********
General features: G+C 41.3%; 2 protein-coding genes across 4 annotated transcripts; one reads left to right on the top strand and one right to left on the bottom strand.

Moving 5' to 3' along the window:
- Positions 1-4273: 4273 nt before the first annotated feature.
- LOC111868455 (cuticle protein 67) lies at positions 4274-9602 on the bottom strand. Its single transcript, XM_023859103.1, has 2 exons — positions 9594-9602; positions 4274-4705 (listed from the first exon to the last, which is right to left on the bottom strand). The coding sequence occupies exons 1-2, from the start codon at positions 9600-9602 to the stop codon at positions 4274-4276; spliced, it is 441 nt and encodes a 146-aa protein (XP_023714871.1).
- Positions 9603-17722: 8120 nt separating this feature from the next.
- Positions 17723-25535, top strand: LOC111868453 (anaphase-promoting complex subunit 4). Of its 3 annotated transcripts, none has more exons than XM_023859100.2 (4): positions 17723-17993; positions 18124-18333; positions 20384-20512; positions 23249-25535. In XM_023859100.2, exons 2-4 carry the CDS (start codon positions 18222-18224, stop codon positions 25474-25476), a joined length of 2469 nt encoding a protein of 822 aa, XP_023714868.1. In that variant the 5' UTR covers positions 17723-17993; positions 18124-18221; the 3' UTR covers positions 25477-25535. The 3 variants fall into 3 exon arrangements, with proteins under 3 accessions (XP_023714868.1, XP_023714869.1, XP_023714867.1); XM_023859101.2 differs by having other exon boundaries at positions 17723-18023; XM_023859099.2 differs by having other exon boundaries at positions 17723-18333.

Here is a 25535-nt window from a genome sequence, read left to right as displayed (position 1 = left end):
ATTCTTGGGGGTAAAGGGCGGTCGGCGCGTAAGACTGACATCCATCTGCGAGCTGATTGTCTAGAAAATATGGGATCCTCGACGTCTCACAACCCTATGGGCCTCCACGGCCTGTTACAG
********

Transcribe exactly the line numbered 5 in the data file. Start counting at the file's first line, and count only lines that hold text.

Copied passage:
- Positions 9603-17722: 8120 nt separating this feature from the next.